Encyclopedia of Clinical Neuropsychology

2018 Edition
| Editors: Jeffrey S. Kreutzer, John DeLuca, Bruce Caplan


  • Ronald A. CohenEmail author
Reference work entry
DOI: https://doi.org/10.1007/978-3-319-57111-9_1267


Concentration; Focus; Vigilance


Cognitive processes that enable the selection of, focus on, and sustained processing of information. The object of attention can either be environmental stimuli actively being processed by sensory systems, or associative information and response alternatives generated by ongoing cognitive activity.

Historical Background

Attention is subjectively self-evident to all people, and terms that referred to attention-type experiences have been described by philosophers through the ages. The concept of attention is strongly linked in the philosophy to the nature of consciousness, self-awareness, and most theories of the “mind.” Accordingly, attention has been the subject of psychological inquiry from the beginning of this scientific discipline. The writings of William James captured this fact, as evident from this well-known excerpt from his Principles of Psychology (1898).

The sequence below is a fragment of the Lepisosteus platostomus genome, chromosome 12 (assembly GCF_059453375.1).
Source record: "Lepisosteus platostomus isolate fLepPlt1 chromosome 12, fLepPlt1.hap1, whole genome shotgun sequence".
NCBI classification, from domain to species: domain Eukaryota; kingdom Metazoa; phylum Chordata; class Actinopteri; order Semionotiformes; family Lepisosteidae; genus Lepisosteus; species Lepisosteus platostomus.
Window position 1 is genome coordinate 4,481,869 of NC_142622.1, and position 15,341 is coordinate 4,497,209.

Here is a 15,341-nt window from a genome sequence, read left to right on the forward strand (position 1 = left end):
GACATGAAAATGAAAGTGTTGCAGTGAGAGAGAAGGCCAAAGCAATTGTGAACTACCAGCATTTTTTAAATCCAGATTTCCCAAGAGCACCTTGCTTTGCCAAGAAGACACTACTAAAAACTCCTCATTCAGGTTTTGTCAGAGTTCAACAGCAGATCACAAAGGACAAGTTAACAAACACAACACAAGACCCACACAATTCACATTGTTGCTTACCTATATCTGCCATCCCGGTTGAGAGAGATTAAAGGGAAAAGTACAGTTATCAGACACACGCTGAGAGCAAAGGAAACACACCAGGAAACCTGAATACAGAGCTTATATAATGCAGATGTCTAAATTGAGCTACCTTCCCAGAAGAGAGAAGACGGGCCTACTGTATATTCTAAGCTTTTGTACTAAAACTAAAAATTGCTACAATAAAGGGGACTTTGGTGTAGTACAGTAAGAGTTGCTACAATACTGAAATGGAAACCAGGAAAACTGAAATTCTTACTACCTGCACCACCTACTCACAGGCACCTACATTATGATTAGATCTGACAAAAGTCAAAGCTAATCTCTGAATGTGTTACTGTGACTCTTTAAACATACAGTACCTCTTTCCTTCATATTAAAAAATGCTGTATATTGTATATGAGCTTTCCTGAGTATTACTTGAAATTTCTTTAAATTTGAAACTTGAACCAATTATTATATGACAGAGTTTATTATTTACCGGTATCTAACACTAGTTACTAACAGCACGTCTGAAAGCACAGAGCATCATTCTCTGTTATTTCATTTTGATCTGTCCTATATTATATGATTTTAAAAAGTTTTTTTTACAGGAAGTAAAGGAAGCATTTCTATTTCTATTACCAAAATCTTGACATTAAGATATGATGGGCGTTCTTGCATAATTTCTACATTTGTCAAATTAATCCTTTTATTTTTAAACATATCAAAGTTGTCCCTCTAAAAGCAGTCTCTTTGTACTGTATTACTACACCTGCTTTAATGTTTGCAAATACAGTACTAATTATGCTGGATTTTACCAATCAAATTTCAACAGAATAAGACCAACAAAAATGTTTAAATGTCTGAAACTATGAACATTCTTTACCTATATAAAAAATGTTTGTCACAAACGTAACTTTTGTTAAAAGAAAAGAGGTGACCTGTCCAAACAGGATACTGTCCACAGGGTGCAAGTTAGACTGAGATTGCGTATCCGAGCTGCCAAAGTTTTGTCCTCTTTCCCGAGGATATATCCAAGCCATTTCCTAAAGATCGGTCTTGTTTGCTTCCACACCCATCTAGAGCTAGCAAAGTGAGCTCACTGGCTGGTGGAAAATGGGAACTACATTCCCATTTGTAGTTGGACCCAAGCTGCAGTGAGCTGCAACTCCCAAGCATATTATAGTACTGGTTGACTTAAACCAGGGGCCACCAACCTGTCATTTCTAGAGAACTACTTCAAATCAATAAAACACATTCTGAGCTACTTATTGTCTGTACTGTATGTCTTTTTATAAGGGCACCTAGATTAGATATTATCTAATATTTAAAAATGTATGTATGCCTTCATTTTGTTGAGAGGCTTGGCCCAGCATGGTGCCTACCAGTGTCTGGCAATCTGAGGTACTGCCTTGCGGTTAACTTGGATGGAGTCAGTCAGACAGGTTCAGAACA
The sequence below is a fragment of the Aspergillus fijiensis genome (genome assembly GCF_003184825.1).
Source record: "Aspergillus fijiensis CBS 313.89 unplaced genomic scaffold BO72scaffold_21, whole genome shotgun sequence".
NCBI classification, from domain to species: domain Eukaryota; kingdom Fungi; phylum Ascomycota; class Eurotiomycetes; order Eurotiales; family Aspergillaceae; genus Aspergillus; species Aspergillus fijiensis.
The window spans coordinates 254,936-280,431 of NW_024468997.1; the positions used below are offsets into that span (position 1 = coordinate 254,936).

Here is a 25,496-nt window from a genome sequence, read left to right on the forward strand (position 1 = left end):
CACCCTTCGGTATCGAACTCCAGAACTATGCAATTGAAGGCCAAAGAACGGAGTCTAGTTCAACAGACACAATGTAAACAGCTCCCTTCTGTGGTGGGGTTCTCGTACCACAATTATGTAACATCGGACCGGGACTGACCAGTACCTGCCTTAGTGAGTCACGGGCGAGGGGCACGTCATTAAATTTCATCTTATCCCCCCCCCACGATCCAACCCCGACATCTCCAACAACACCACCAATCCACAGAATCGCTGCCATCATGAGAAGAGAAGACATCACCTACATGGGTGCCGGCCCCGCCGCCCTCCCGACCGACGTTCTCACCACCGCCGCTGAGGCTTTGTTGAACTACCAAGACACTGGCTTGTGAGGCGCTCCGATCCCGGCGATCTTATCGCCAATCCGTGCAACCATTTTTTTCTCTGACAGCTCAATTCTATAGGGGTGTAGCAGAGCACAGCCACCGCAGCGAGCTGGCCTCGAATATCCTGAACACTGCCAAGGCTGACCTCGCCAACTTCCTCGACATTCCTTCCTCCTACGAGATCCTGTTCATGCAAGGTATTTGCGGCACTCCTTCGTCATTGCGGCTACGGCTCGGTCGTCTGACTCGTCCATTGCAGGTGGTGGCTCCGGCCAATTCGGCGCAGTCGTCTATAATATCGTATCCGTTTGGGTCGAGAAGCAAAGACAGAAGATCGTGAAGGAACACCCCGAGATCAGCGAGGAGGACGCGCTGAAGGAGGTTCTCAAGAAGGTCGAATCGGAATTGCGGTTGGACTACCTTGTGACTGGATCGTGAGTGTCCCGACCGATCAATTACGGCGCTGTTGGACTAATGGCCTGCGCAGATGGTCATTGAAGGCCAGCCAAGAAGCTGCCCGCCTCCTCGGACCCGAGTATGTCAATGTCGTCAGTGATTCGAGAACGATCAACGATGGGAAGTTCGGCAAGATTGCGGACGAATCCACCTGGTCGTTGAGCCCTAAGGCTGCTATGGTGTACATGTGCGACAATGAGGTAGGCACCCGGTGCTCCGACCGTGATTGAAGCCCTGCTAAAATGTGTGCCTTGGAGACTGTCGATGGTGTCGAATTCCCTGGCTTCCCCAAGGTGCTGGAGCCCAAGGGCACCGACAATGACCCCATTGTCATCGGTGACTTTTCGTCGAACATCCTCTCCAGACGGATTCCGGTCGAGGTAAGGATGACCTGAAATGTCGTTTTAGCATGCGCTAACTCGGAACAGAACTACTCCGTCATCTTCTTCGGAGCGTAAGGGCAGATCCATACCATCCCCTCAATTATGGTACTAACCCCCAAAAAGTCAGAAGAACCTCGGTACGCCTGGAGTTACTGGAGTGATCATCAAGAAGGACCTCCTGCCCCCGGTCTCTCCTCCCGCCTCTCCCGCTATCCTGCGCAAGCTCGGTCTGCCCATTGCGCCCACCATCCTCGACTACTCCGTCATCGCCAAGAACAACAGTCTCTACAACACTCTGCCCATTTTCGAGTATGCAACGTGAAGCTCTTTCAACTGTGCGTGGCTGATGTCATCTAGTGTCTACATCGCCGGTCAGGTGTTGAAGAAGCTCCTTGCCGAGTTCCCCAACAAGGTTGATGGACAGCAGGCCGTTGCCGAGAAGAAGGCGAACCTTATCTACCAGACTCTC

Everyone knows what attention is. It is the taking possession by the...

This is a preview of subscription content, log in to check access.

References and Readings

  1. Cohen, R. A. (1993). Neuropsychology of Attention. New York: Plenum.CrossRefGoogle Scholar
  2. Cohen, R. A., Meadows, M. E., Kaplan, R. F., & Wilkinson, H. (1994). Habituation and sensitization of the OR following bilateral cingulate damage. Neuropsychologia, 32(5), 609–617.CrossRefGoogle Scholar